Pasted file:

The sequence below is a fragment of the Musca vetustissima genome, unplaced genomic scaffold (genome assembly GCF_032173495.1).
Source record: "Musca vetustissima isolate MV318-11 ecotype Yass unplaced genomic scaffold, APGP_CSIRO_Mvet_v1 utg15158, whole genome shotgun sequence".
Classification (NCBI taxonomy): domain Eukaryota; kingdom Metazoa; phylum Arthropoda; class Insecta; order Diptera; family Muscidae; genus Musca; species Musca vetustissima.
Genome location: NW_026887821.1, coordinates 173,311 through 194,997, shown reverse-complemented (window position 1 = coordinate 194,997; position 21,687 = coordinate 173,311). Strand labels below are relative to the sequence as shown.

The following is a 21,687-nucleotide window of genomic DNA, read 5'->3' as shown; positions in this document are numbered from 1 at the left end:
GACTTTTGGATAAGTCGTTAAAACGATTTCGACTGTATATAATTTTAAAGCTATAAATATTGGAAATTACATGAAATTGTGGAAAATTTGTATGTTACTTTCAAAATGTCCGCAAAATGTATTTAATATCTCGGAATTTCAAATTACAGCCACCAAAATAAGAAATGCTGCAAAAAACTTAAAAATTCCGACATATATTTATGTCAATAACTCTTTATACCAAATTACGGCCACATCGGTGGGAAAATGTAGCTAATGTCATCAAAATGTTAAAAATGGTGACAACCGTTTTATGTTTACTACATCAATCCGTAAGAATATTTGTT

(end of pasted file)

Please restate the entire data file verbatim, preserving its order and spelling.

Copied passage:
The sequence below is a fragment of the Musca vetustissima genome, unplaced genomic scaffold (genome assembly GCF_032173495.1).
Source record: "Musca vetustissima isolate MV318-11 ecotype Yass unplaced genomic scaffold, APGP_CSIRO_Mvet_v1 utg15158, whole genome shotgun sequence".
Classification (NCBI taxonomy): domain Eukaryota; kingdom Metazoa; phylum Arthropoda; class Insecta; order Diptera; family Muscidae; genus Musca; species Musca vetustissima.
Genome location: NW_026887821.1, coordinates 173,311 through 194,997, shown reverse-complemented (window position 1 = coordinate 194,997; position 21,687 = coordinate 173,311). Strand labels below are relative to the sequence as shown.

The following is a 21,687-nucleotide window of genomic DNA, read 5'->3' as shown; positions in this document are numbered from 1 at the left end:
GACTTTTGGATAAGTCGTTAAAACGATTTCGACTGTATATAATTTTAAAGCTATAAATATTGGAAATTACATGAAATTGTGGAAAATTTGTATGTTACTTTCAAAATGTCCGCAAAATGTATTTAATATCTCGGAATTTCAAATTACAGCCACCAAAATAAGAAATGCTGCAAAAAACTTAAAAATTCCGACATATATTTATGTCAATAACTCTTTATACCAAATTACGGCCACATCGGTGGGAAAATGTAGCTAATGTCATCAAAATGTTAAAAATGGTGACAACCGTTTTATGTTTACTACATCAATCCGTAAGAATATTTGTT